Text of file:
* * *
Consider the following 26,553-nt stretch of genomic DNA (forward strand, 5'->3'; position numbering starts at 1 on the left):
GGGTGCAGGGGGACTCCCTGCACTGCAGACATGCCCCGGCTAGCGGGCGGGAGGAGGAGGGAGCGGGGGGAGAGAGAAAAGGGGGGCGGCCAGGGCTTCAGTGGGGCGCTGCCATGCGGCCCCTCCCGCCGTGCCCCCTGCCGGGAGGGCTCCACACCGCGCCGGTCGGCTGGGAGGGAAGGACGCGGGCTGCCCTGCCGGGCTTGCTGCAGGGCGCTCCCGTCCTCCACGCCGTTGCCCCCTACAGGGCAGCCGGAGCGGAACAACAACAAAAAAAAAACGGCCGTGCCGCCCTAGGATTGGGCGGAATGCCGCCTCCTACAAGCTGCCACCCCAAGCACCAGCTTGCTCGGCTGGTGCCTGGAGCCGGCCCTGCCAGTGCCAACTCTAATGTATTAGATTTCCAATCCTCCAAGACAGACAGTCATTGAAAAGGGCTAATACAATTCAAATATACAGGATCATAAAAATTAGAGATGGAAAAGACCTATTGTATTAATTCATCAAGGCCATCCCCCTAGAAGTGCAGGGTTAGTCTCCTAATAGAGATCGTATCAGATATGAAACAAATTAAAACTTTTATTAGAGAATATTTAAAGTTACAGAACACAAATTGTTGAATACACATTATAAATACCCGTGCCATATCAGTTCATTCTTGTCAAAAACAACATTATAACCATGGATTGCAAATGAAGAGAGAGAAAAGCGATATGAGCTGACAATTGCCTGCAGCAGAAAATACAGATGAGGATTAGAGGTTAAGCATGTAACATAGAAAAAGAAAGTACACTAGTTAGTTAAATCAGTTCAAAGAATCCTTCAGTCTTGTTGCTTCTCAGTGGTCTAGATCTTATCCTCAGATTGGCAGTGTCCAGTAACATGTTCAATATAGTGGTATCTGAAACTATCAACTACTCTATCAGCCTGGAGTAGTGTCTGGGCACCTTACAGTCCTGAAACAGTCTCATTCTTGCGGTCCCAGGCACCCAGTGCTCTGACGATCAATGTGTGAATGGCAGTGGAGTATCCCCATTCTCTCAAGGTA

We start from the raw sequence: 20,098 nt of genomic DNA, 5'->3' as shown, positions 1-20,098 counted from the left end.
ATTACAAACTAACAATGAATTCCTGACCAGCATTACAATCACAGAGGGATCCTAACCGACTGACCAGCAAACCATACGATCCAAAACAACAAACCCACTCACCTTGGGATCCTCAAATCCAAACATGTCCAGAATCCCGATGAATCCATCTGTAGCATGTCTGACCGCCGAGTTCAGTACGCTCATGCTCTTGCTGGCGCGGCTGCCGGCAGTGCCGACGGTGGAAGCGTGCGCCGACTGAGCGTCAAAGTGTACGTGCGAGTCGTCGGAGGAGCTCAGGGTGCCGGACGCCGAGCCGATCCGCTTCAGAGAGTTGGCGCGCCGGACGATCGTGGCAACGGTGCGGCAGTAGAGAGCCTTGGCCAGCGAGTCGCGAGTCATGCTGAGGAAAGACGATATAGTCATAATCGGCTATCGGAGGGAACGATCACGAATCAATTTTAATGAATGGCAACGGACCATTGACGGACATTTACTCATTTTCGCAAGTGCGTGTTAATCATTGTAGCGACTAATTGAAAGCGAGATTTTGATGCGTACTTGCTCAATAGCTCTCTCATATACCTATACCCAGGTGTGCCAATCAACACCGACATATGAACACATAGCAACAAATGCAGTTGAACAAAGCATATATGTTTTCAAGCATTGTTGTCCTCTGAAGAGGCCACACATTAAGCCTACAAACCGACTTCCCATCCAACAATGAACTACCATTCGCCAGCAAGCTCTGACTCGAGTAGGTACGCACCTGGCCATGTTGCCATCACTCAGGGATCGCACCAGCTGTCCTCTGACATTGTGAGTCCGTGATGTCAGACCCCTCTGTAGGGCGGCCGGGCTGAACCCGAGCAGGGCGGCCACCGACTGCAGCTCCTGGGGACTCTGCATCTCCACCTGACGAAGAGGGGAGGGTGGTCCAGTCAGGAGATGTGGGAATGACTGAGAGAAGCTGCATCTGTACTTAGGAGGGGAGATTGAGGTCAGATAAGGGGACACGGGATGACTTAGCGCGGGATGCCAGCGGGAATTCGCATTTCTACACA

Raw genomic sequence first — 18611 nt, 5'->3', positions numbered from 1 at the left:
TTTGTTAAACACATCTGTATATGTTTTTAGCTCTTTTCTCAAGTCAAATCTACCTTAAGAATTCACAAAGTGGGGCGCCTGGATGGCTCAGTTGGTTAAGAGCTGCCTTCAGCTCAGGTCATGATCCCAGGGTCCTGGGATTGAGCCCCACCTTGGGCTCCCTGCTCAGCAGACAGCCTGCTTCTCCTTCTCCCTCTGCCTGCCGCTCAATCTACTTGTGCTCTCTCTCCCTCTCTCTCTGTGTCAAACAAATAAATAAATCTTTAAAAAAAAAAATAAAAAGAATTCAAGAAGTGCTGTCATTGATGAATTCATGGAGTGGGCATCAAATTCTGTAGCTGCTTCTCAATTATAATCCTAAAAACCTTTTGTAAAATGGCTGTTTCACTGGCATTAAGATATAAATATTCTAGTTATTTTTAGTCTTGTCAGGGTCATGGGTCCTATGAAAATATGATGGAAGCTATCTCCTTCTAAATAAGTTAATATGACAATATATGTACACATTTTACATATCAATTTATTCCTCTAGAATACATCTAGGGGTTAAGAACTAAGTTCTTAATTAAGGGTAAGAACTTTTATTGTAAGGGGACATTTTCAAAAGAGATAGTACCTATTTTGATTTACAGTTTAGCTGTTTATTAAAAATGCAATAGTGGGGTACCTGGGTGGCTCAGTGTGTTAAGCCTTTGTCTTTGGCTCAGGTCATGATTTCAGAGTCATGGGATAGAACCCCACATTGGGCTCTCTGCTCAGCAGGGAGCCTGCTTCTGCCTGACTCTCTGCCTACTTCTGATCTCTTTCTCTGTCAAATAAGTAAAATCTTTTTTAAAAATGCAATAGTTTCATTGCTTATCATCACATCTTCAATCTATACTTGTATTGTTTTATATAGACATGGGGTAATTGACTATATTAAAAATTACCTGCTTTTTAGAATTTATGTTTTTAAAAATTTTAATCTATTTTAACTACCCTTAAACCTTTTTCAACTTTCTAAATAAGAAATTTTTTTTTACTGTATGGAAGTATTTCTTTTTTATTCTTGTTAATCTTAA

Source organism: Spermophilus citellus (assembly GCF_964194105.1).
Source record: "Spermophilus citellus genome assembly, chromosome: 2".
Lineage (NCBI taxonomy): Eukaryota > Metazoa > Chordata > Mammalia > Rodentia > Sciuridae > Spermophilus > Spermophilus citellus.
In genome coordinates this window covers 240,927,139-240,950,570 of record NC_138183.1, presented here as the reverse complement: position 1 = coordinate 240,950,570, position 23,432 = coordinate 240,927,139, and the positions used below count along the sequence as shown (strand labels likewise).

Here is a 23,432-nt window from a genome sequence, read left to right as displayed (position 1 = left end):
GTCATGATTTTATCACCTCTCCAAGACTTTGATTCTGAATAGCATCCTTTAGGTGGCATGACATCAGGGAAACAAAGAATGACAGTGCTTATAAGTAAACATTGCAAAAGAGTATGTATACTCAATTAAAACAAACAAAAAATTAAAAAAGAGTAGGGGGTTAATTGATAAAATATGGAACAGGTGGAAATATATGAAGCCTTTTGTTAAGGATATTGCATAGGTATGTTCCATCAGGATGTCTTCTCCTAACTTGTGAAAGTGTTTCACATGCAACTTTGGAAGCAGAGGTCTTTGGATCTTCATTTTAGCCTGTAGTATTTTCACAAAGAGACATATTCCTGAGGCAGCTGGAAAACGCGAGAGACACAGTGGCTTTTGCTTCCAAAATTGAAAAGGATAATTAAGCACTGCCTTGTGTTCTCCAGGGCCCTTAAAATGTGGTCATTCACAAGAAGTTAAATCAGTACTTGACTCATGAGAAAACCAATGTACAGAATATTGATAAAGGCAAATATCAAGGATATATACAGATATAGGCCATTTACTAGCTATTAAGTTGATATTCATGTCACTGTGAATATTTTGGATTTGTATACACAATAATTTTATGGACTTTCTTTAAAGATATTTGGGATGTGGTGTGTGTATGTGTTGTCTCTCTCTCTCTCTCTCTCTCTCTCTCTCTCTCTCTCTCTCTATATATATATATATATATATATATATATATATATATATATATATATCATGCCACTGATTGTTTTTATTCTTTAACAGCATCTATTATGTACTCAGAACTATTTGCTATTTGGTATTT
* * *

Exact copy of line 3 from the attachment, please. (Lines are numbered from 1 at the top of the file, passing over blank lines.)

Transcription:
We start from the raw sequence: 20,098 nt of genomic DNA, 5'->3' as shown, positions 1-20,098 counted from the left end.